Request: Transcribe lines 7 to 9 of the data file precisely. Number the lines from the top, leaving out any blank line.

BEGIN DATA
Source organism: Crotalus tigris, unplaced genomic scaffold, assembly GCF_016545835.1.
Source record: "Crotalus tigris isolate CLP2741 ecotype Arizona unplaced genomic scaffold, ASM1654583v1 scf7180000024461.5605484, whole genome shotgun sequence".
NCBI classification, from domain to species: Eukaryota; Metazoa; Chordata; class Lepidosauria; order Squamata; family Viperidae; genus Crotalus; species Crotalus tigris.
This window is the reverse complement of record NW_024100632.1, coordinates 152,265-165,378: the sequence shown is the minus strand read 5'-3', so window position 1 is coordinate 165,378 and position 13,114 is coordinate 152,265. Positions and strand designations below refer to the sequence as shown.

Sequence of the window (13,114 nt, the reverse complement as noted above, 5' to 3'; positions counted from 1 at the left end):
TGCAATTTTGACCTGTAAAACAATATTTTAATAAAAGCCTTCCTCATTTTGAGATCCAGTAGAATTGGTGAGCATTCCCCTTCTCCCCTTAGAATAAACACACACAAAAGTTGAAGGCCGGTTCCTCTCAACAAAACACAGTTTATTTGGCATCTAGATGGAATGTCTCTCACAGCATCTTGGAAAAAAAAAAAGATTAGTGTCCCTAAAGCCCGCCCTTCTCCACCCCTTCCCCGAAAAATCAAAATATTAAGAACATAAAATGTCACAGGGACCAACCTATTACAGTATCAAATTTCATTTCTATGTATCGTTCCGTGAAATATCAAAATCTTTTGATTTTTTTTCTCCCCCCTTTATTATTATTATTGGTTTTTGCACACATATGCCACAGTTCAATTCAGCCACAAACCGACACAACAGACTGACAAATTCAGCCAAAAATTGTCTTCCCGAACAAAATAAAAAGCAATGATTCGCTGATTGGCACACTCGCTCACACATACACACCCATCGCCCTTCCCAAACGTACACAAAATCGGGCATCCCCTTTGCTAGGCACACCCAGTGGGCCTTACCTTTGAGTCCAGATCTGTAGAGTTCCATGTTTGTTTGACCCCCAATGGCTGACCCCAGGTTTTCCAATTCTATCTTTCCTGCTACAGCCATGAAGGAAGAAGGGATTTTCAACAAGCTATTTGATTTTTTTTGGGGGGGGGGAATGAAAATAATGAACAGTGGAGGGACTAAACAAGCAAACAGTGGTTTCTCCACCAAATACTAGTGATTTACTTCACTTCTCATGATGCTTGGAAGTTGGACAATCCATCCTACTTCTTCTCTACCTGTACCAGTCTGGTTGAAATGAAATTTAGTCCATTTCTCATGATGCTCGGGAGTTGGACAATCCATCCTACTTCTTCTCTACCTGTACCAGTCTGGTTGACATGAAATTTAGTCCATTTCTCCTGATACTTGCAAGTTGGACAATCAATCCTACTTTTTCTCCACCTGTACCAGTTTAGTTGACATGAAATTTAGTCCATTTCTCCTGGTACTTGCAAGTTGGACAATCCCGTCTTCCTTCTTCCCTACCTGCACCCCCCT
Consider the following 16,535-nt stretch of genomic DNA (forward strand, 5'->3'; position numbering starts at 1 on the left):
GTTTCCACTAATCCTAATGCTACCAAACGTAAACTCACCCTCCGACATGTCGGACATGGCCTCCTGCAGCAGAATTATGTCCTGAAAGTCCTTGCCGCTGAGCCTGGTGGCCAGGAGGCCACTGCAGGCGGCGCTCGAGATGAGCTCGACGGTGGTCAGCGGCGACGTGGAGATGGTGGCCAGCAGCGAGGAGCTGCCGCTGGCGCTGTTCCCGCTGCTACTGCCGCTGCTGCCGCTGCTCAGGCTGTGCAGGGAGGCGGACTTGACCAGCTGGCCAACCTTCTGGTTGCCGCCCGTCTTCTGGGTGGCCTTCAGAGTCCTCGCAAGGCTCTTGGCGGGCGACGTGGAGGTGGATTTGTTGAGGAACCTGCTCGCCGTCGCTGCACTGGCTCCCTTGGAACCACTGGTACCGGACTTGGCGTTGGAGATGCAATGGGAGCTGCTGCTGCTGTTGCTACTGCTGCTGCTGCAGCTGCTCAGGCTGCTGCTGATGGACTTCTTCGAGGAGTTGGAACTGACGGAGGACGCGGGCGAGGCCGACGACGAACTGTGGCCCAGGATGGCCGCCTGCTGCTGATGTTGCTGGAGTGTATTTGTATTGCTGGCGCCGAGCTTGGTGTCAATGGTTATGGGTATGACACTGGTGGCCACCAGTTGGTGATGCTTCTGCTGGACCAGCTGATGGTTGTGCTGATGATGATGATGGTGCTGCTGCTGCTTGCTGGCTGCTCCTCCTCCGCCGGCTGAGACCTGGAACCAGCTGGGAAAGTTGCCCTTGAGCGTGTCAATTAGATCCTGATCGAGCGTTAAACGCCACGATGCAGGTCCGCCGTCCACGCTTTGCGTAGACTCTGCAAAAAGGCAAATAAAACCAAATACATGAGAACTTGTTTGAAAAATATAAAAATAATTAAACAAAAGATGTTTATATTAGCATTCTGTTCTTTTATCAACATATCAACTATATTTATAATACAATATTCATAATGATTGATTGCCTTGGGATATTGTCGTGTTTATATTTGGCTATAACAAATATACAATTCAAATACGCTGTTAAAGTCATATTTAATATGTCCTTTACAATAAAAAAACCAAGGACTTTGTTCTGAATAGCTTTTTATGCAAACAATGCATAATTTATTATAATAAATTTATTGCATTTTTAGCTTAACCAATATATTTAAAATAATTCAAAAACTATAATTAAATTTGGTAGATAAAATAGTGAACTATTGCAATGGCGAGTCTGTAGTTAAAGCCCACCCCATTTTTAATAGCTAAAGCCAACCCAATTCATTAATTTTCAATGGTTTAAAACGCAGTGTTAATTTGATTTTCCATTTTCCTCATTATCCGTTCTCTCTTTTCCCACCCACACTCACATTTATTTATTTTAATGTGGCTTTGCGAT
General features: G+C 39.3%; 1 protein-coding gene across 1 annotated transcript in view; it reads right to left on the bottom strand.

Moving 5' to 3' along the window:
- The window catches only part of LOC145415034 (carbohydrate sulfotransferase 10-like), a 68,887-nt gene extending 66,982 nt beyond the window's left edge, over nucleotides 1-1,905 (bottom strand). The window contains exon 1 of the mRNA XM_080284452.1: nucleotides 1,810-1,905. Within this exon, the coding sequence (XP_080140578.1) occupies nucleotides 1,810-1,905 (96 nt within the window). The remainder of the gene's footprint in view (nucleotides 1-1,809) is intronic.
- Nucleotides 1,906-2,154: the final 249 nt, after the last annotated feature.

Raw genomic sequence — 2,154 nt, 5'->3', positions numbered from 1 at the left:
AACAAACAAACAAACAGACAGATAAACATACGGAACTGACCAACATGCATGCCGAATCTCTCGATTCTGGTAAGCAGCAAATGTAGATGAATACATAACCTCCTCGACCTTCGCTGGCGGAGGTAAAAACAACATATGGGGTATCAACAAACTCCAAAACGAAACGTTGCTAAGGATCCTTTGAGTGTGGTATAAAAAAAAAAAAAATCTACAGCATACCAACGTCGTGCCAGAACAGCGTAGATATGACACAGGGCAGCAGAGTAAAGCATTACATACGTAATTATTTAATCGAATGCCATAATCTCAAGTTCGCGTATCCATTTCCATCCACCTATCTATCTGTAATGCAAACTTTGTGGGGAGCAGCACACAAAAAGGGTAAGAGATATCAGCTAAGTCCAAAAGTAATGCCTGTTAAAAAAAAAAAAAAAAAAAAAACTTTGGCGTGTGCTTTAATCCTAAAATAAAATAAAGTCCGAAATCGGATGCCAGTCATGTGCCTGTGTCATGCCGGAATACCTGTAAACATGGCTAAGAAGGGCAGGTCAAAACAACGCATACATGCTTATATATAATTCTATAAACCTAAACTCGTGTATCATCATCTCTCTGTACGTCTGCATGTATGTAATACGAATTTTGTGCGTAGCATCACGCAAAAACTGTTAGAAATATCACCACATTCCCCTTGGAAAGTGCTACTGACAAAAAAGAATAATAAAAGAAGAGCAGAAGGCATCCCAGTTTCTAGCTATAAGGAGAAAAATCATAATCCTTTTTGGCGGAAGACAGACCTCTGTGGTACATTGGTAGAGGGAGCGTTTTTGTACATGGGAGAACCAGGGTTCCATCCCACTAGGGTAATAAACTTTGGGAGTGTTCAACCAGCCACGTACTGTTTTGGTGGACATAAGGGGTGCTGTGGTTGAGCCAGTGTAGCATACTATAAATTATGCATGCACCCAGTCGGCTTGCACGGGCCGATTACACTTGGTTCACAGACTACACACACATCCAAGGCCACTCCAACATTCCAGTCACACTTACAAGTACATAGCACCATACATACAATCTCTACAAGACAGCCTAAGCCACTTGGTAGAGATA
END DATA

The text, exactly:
Consider the following 16,535-nt stretch of genomic DNA (forward strand, 5'->3'; position numbering starts at 1 on the left):
GTTTCCACTAATCCTAATGCTACCAAACGTAAACTCACCCTCCGACATGTCGGACATGGCCTCCTGCAGCAGAATTATGTCCTGAAAGTCCTTGCCGCTGAGCCTGGTGGCCAGGAGGCCACTGCAGGCGGCGCTCGAGATGAGCTCGACGGTGGTCAGCGGCGACGTGGAGATGGTGGCCAGCAGCGAGGAGCTGCCGCTGGCGCTGTTCCCGCTGCTACTGCCGCTGCTGCCGCTGCTCAGGCTGTGCAGGGAGGCGGACTTGACCAGCTGGCCAACCTTCTGGTTGCCGCCCGTCTTCTGGGTGGCCTTCAGAGTCCTCGCAAGGCTCTTGGCGGGCGACGTGGAGGTGGATTTGTTGAGGAACCTGCTCGCCGTCGCTGCACTGGCTCCCTTGGAACCACTGGTACCGGACTTGGCGTTGGAGATGCAATGGGAGCTGCTGCTGCTGTTGCTACTGCTGCTGCTGCAGCTGCTCAGGCTGCTGCTGATGGACTTCTTCGAGGAGTTGGAACTGACGGAGGACGCGGGCGAGGCCGACGACGAACTGTGGCCCAGGATGGCCGCCTGCTGCTGATGTTGCTGGAGTGTATTTGTATTGCTGGCGCCGAGCTTGGTGTCAATGGTTATGGGTATGACACTGGTGGCCACCAGTTGGTGATGCTTCTGCTGGACCAGCTGATGGTTGTGCTGATGATGATGATGGTGCTGCTGCTGCTTGCTGGCTGCTCCTCCTCCGCCGGCTGAGACCTGGAACCAGCTGGGAAAGTTGCCCTTGAGCGTGTCAATTAGATCCTGATCGAGCGTTAAACGCCACGATGCAGGTCCGCCGTCCACGCTTTGCGTAGACTCTGCAAAAAGGCAAATAAAACCAAATACATGAGAACTTGTTTGAAAAATATAAAAATAATTAAACAAAAGATGTTTATATTAGCATTCTGTTCTTTTATCAACATATCAACTATATTTATAATACAATATTCATAATGATTGATTGCCTTGGGATATTGTCGTGTTTATATTTGGCTATAACAAATATACAATTCAAATACGCTGTTAAAGTCATATTTAATATGTCCTTTACAATAAAAAAACCAAGGACTTTGTTCTGAATAGCTTTTTATGCAAACAATGCATAATTTATTATAATAAATTTATTGCATTTTTAGCTTAACCAATATATTTAAAATAATTCAAAAACTATAATTAAATTTGGTAGATAAAATAGTGAACTATTGCAATGGCGAGTCTGTAGTTAAAGCCCACCCCATTTTTAATAGCTAAAGCCAACCCAATTCATTAATTTTCAATGGTTTAAAACGCAGTGTTAATTTGATTTTCCATTTTCCTCATTATCCGTTCTCTCTTTTCCCACCCACACTCACATTTATTTATTTTAATGTGGCTTTGCGAT
General features: G+C 39.3%; 1 protein-coding gene across 1 annotated transcript in view; it reads right to left on the bottom strand.